Rare recollections of combat and camaraderie from the Army of the Potomac. Thomas W. Hyde, a native of Maine who rose rapidly through the Union ranks and eventually received the Medal of Honor for his actions at the Battle of Antietam, published his portrait of the Army of the Potomac in 1894. More than a mere personal remembrance, "Following the Greek Cross" tells the story of an illustrious army unit and offers rare glimpses into the Northern perspective on the war and its significance in U.S. history. One of the most cited - and most difficult to find - Union memoirs, this volume returns to print with an expanded edition featuring new information about the author, more than a dozen photographs, and a complete index. Hyde began his military career in 1861 as a major of the Seventh Maine Infantry Regiment. When that unit became part of the Sixth Corps of the massive Army of the Potomac, Hyde was promoted to a staff post. He served on the staffs of several prominent Union officers, including John Sedgwick and Horatio G. Wright, major generals who between them commanded the Sixth Corps in several important campaigns in the Virginia theater.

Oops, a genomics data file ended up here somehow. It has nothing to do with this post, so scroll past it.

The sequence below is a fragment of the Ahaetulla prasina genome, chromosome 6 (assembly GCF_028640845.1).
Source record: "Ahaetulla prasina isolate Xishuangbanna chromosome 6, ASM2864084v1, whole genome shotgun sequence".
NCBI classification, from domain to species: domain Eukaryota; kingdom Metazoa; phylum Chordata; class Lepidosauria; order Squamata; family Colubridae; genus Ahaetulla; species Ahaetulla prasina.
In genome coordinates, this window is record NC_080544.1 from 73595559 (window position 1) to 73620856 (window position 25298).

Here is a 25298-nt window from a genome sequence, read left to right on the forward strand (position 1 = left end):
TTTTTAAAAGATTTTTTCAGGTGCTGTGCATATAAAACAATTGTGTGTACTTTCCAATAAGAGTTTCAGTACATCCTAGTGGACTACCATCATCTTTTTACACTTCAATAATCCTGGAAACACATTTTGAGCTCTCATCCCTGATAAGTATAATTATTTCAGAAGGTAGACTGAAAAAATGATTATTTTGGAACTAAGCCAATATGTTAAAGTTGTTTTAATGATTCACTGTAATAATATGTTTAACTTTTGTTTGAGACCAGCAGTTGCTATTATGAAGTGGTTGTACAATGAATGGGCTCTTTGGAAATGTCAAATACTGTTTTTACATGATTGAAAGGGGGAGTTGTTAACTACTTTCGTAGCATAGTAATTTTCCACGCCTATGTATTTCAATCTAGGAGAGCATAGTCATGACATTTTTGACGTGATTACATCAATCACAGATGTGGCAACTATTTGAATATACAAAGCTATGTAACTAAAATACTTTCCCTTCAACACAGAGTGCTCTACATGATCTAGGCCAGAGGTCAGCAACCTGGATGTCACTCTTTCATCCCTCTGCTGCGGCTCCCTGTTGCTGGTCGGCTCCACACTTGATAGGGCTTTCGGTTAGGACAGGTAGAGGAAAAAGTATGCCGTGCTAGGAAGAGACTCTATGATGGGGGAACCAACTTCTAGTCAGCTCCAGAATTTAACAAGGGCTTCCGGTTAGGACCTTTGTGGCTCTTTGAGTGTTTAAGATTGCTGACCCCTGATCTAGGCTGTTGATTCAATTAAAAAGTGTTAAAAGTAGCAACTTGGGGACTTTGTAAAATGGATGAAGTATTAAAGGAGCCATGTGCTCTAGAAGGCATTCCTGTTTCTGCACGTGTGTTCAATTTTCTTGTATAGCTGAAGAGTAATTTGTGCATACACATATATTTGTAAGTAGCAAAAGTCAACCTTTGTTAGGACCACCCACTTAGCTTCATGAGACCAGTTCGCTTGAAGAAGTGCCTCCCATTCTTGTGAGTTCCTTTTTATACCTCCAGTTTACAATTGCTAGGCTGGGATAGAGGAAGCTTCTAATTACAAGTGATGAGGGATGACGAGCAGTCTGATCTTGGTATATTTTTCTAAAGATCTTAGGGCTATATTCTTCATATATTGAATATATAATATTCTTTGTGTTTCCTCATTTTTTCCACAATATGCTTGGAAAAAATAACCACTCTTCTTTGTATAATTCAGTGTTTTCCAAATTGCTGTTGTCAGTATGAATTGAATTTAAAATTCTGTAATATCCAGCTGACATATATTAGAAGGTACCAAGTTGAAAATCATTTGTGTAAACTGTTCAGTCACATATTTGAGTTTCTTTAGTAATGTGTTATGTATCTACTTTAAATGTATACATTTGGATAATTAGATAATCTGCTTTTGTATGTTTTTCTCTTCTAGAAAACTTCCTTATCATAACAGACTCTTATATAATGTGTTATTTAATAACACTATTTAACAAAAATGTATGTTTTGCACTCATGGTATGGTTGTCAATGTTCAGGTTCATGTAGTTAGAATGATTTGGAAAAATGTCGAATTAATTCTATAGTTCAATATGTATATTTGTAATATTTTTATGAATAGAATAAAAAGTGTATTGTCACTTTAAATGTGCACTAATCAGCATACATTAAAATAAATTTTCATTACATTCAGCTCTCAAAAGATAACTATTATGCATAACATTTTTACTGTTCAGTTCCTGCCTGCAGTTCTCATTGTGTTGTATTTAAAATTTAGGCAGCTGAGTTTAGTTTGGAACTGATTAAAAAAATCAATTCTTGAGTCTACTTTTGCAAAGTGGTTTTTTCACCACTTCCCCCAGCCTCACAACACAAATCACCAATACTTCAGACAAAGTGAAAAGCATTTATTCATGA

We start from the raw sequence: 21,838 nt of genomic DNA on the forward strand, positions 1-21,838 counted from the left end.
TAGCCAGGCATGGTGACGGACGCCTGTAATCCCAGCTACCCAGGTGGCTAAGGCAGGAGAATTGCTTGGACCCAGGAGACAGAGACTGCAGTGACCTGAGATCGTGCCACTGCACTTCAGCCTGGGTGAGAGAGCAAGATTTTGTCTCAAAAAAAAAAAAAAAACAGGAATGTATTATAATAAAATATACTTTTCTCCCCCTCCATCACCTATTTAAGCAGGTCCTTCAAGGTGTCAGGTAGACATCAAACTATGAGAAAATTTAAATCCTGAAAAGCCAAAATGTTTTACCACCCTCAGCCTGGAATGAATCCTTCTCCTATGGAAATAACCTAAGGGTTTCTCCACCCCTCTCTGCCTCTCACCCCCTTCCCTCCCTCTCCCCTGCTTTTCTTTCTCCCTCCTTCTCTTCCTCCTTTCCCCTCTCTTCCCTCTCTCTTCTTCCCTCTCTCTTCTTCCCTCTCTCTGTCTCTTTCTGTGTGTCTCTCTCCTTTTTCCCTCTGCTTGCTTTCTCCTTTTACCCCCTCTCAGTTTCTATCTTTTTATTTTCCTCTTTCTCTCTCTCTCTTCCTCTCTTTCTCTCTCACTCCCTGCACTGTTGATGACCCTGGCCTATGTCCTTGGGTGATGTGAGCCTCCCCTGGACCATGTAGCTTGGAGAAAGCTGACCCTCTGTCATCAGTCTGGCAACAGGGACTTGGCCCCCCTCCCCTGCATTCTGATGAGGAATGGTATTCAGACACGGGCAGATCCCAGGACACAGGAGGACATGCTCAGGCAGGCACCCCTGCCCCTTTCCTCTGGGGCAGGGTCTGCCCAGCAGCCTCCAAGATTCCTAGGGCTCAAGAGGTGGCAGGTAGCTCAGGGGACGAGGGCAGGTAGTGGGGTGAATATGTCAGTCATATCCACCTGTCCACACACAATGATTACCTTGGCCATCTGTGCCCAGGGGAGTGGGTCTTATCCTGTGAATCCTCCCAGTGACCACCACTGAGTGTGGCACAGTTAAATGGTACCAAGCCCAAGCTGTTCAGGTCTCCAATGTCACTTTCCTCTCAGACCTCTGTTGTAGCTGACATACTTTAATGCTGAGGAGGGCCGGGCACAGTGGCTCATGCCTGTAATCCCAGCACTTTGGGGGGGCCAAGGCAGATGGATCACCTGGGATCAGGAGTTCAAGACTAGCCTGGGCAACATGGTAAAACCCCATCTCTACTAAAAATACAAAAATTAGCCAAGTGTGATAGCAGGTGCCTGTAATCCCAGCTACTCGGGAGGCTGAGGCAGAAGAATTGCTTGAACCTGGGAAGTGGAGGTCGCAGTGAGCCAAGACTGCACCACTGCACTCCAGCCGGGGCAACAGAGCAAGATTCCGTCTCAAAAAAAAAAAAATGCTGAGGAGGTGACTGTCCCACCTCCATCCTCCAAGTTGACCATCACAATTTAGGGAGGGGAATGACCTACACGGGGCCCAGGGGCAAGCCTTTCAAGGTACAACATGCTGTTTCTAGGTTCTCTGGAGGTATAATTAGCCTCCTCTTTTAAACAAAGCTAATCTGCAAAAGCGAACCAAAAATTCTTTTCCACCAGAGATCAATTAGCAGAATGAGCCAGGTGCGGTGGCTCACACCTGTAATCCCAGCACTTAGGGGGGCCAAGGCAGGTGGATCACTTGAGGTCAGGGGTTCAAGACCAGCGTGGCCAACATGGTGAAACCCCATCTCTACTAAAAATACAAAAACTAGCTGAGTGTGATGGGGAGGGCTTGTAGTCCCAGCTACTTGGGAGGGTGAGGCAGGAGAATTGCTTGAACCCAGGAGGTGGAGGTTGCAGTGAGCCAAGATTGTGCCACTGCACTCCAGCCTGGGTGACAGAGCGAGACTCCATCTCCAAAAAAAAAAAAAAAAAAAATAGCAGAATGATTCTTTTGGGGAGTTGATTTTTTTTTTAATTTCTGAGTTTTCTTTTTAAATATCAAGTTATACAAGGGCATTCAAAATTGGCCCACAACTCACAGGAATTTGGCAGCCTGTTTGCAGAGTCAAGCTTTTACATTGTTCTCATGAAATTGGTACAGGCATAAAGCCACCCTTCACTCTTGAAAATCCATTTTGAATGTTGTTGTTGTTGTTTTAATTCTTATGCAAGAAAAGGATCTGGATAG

Hyde's unit was also among those who followed General Lee's army into Pennsylvania and fought at Gettysburg. In his correspondence Hyde writes engagingly about the war, his fellow soldiers, strategy and tactics, and daily life in the Union forces. He elaborates on their motivation for fighting, the strength of their camaraderie, and their unflagging determination to preserve the Union. Eric J. Mink's new introduction provides fresh insights on Hyde's origins, perspectives, and postwar achievements, which include the establishment of one of North America's most important shipyards, in Hyde's hometown of Bath, Maine.